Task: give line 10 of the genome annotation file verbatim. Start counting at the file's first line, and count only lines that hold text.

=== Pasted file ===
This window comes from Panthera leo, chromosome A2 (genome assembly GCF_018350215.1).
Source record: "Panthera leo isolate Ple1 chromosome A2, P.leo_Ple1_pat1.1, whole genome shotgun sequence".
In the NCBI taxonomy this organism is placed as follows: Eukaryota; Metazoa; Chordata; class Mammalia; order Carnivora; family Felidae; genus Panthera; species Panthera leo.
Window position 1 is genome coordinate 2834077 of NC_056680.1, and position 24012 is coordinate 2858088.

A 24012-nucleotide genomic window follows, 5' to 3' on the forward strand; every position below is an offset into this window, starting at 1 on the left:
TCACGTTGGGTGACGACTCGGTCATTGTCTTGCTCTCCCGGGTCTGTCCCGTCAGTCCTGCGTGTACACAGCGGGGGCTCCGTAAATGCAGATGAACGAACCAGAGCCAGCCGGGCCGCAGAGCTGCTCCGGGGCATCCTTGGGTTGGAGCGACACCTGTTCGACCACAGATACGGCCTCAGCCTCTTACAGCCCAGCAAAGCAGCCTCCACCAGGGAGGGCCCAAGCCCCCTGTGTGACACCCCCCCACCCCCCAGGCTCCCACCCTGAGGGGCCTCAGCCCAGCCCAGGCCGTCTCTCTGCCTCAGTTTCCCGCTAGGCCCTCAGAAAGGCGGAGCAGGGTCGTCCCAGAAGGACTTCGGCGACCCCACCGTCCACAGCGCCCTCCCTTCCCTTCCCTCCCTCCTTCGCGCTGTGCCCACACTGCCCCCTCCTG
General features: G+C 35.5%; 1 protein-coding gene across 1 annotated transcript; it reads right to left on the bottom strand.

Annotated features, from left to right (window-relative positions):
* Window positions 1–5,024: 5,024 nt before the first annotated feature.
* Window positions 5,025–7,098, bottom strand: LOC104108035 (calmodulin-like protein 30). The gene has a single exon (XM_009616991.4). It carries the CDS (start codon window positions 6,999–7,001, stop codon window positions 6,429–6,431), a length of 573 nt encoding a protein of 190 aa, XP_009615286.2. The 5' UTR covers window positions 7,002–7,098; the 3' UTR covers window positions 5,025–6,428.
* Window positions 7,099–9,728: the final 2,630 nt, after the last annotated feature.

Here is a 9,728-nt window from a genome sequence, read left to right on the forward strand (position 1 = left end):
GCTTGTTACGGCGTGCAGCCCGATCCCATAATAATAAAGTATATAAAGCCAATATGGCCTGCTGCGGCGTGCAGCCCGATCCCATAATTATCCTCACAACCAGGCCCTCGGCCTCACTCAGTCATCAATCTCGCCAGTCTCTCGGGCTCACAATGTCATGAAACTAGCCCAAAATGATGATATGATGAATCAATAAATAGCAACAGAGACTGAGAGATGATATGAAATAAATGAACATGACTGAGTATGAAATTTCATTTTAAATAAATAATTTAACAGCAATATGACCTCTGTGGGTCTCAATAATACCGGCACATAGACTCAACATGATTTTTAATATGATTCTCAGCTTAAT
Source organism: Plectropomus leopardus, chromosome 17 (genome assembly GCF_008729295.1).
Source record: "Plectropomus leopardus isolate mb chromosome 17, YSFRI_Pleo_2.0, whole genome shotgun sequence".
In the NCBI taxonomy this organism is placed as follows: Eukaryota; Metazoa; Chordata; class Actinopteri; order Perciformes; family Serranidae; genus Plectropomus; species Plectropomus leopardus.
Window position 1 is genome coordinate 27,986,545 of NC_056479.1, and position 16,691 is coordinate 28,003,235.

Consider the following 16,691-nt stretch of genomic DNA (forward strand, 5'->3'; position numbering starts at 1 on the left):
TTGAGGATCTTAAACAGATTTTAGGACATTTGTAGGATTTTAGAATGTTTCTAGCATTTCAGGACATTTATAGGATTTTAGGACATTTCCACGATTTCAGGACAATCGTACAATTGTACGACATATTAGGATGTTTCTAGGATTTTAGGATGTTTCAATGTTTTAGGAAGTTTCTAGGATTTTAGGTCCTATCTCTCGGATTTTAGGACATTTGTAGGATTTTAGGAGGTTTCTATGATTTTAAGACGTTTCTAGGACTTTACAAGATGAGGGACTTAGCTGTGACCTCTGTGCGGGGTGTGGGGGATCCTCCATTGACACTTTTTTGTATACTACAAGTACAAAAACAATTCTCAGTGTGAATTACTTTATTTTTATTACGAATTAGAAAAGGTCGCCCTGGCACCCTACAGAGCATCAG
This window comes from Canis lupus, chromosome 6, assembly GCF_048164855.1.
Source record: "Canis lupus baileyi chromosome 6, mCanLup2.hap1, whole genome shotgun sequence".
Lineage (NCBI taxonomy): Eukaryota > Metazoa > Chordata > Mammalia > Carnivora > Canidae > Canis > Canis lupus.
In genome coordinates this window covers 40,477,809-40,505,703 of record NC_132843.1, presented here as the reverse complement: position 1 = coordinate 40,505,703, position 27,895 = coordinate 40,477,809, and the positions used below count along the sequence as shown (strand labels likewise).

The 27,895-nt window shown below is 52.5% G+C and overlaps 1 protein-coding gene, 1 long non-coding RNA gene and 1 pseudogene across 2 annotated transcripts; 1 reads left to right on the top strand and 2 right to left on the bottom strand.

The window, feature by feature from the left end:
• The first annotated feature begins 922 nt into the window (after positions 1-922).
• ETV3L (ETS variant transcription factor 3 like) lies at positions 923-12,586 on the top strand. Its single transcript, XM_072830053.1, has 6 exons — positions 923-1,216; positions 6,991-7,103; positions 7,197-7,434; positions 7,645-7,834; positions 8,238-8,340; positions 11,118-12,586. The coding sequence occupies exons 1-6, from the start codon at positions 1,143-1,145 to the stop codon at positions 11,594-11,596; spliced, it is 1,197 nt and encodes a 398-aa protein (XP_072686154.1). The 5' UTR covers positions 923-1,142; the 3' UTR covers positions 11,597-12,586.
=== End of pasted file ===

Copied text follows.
* Window positions 5,025–7,098, bottom strand: LOC104108035 (calmodulin-like protein 30). The gene has a single exon (XM_009616991.4). It carries the CDS (start codon window positions 6,999–7,001, stop codon window positions 6,429–6,431), a length of 573 nt encoding a protein of 190 aa, XP_009615286.2. The 5' UTR covers window positions 7,002–7,098; the 3' UTR covers window positions 5,025–6,428.